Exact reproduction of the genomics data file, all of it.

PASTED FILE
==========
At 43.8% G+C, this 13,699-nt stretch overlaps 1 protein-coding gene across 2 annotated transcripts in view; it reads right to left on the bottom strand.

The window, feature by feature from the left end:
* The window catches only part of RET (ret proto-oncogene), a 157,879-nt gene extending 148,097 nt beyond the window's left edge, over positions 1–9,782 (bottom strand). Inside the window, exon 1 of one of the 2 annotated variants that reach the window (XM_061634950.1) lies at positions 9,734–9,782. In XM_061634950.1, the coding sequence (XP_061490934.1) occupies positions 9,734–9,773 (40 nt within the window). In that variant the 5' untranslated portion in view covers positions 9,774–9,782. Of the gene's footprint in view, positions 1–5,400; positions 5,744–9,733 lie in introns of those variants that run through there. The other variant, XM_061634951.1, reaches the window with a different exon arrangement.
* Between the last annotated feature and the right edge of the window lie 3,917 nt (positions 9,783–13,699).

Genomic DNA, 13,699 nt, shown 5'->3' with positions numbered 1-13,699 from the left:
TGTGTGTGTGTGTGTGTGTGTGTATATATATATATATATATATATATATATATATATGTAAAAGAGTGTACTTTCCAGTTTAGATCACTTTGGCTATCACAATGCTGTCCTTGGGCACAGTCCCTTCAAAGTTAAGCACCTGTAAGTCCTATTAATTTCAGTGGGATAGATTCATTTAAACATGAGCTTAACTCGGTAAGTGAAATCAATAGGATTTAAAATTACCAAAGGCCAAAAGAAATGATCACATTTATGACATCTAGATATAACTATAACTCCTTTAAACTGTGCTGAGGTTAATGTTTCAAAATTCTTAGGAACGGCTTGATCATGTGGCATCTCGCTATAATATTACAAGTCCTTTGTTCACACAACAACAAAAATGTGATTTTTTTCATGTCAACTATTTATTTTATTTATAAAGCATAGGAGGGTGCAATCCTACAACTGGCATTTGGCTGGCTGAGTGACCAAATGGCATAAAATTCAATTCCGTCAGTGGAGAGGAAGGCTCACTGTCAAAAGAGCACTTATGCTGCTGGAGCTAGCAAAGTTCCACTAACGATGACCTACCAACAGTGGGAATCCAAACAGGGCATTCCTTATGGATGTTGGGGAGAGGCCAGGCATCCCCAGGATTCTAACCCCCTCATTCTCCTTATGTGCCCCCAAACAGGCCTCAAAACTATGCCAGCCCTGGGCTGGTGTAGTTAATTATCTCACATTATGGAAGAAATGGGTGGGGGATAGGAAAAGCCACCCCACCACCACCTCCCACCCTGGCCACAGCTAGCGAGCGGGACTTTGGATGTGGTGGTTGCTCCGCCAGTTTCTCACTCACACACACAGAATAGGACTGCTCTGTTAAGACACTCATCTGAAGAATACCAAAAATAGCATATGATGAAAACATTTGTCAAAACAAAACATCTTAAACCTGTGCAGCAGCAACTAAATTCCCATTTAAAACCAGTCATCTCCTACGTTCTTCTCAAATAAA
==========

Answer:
At 43.8% G+C, this 13,699-nt stretch overlaps 1 protein-coding gene across 2 annotated transcripts in view; it reads right to left on the bottom strand.

The window, feature by feature from the left end:
* The window catches only part of RET (ret proto-oncogene), a 157,879-nt gene extending 148,097 nt beyond the window's left edge, over positions 1–9,782 (bottom strand). Inside the window, exon 1 of one of the 2 annotated variants that reach the window (XM_061634950.1) lies at positions 9,734–9,782. In XM_061634950.1, the coding sequence (XP_061490934.1) occupies positions 9,734–9,773 (40 nt within the window). In that variant the 5' untranslated portion in view covers positions 9,774–9,782. Of the gene's footprint in view, positions 1–5,400; positions 5,744–9,733 lie in introns of those variants that run through there. The other variant, XM_061634951.1, reaches the window with a different exon arrangement.
* Between the last annotated feature and the right edge of the window lie 3,917 nt (positions 9,783–13,699).

Genomic DNA, 13,699 nt, shown 5'->3' with positions numbered 1-13,699 from the left:
TGTGTGTGTGTGTGTGTGTGTGTATATATATATATATATATATATATATATATATATGTAAAAGAGTGTACTTTCCAGTTTAGATCACTTTGGCTATCACAATGCTGTCCTTGGGCACAGTCCCTTCAAAGTTAAGCACCTGTAAGTCCTATTAATTTCAGTGGGATAGATTCATTTAAACATGAGCTTAACTCGGTAAGTGAAATCAATAGGATTTAAAATTACCAAAGGCCAAAAGAAATGATCACATTTATGACATCTAGATATAACTATAACTCCTTTAAACTGTGCTGAGGTTAATGTTTCAAAATTCTTAGGAACGGCTTGATCATGTGGCATCTCGCTATAATATTACAAGTCCTTTGTTCACACAACAACAAAAATGTGATTTTTTTCATGTCAACTATTTATTTTATTTATAAAGCATAGGAGGGTGCAATCCTACAACTGGCATTTGGCTGGCTGAGTGACCAAATGGCATAAAATTCAATTCCGTCAGTGGAGAGGAAGGCTCACTGTCAAAAGAGCACTTATGCTGCTGGAGCTAGCAAAGTTCCACTAACGATGACCTACCAACAGTGGGAATCCAAACAGGGCATTCCTTATGGATGTTGGGGAGAGGCCAGGCATCCCCAGGATTCTAACCCCCTCATTCTCCTTATGTGCCCCCAAACAGGCCTCAAAACTATGCCAGCCCTGGGCTGGTGTAGTTAATTATCTCACATTATGGAAGAAATGGGTGGGGGATAGGAAAAGCCACCCCACCACCACCTCCCACCCTGGCCACAGCTAGCGAGCGGGACTTTGGATGTGGTGGTTGCTCCGCCAGTTTCTCACTCACACACACAGAATAGGACTGCTCTGTTAAGACACTCATCTGAAGAATACCAAAAATAGCATATGATGAAAACATTTGTCAAAACAAAACATCTTAAACCTGTGCAGCAGCAACTAAATTCCCATTTAAAACCAGTCATCTCCTACGTTCTTCTCAAATAAA